• Crannog Admin

NOSE-SENSE Pt 1 - Exploring the dog's most important sense

The dog’s nose is probably one its most renowned features for functionality. A dog can survive without sight or hearing but not without the sense of smell. His very survival depends on it!

The olfactory system is highly developed compared to humans. This in turn enables the dog to find and detect various things. He can be trained in such important areas such as: - search and rescue, hazardous chemical detection, bomb and narcotics detection. Thus, saving many lives. However, the dog’s primary reason it has such a good olfactory system is that he can detect relevant environmental information that increases his chances of survival. (Hao Jia, 2014).

Structure & Comparisons

One unique fundamental difference between the dog and human nose is that as humans we use our noses to both inhale air and smell. Whereas, in dogs they have two different air passages. One for breathing and one for smelling. This ensures that dogs can store the smell in their nose even while breathing. Therefore, training a dog is simple when it comes to tracking for instance. (Science ABC, 2015)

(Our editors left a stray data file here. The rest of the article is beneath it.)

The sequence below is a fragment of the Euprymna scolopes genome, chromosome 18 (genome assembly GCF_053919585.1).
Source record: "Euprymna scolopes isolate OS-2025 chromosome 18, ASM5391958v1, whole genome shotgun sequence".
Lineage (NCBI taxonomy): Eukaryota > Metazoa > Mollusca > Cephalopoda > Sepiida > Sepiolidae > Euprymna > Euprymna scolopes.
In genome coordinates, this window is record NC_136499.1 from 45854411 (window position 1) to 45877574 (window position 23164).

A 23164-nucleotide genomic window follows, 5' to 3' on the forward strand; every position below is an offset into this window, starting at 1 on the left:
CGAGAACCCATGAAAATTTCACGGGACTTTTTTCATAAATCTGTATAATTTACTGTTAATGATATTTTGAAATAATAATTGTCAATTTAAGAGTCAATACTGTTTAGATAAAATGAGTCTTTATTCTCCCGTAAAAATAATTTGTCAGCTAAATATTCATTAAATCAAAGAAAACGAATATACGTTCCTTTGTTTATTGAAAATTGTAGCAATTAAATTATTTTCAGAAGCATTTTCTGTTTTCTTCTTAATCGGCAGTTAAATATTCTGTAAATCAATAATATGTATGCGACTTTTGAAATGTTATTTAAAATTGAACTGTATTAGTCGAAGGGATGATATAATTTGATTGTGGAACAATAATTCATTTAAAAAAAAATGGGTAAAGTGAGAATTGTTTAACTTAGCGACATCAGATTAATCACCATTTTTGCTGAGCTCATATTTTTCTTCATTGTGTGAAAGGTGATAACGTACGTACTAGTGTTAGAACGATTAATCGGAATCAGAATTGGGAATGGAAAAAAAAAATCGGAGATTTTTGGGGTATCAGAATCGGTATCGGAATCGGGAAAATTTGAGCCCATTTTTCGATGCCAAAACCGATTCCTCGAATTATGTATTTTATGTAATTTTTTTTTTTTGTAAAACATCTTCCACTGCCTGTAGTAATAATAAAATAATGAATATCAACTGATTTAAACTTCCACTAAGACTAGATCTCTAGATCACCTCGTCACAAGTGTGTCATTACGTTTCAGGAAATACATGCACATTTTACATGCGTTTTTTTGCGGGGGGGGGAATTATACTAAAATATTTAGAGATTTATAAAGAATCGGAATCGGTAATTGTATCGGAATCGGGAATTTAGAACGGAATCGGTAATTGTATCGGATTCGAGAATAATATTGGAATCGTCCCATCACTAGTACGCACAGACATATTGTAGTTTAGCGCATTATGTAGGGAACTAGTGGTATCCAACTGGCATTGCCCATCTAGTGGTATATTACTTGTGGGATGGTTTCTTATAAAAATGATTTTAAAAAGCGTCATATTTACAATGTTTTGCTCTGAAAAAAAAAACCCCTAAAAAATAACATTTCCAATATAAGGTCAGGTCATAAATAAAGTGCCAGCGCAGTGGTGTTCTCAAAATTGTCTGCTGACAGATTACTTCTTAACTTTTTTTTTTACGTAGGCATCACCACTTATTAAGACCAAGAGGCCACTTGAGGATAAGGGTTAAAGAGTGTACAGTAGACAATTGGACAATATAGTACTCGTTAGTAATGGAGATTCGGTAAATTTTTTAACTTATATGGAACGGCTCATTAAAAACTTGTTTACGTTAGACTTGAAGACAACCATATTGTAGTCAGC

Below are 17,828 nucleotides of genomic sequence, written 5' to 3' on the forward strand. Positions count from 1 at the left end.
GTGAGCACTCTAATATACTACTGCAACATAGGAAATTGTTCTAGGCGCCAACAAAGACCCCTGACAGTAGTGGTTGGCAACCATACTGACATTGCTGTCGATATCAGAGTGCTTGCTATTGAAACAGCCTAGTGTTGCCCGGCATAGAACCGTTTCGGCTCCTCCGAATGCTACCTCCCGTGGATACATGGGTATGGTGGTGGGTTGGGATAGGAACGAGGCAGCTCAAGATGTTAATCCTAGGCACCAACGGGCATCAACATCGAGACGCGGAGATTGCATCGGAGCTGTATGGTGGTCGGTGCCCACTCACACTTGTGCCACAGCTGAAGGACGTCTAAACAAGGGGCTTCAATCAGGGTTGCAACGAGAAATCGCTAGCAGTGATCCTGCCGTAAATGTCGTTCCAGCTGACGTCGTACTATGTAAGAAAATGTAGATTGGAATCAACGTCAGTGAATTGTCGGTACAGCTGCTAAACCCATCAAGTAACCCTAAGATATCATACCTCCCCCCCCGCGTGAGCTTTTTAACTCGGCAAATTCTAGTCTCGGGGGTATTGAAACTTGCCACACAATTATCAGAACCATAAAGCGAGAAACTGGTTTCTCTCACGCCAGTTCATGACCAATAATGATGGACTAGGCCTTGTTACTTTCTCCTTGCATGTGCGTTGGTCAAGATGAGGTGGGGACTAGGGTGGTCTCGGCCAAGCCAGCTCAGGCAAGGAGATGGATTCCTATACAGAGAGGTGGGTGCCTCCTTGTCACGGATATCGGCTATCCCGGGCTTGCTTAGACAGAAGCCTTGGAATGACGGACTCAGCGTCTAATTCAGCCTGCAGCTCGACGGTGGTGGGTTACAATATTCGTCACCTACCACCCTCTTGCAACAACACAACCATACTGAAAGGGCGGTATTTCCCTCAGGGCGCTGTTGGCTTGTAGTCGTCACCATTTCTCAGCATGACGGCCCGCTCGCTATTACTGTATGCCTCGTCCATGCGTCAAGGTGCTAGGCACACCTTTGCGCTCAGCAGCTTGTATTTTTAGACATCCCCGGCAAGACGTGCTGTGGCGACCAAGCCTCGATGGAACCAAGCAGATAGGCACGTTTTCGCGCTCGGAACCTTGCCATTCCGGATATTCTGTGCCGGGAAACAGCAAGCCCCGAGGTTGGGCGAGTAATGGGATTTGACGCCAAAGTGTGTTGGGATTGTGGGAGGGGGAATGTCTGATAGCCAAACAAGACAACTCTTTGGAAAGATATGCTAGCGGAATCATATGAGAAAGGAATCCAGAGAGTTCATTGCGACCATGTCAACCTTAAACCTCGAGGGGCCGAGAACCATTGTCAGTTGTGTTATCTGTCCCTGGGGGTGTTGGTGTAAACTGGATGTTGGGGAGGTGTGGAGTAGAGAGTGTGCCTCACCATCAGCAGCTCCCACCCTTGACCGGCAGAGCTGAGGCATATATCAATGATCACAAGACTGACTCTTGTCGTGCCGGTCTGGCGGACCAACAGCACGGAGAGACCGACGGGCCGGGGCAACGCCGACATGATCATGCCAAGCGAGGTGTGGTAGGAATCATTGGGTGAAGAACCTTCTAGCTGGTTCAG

However, The Olfactory bulb comprises neural tissues within the dog’s brain. It is located in the forebrain and responsible for processing scents. Studies in 2014 was conducted to discover what occurs on a cellular level of the olfactory system. In 2011 Matt Wachowiak published a journal called Neuron, (Wachowiak, 2011). He states in his abstract:

“Olfaction depends strongly on active sensing due to the fact thatat least in mammalsinhalation of air into the nasal cavity is required for odor detection. This seemingly simple first step in odor sensation profoundly shapes nearly all aspects of olfactory system function, from the distribution of odorant receptors to the functional organization of central processing to the perception of odors.” (Wachowiak, 2011).

Wachowiak confirmed that sensory systems gather and process information about the external world. He was able to deduct that active sensing enables animals to ‘selectively sample’ regions, space and time. This in turn optimizes sensory processing to exact odors etc., such as in tracking. In turn this protects sensory neurons from excessive stimuli. (Wachowiak, 2011)...

more next time when I explore how the dog identifies smell through brain functionality.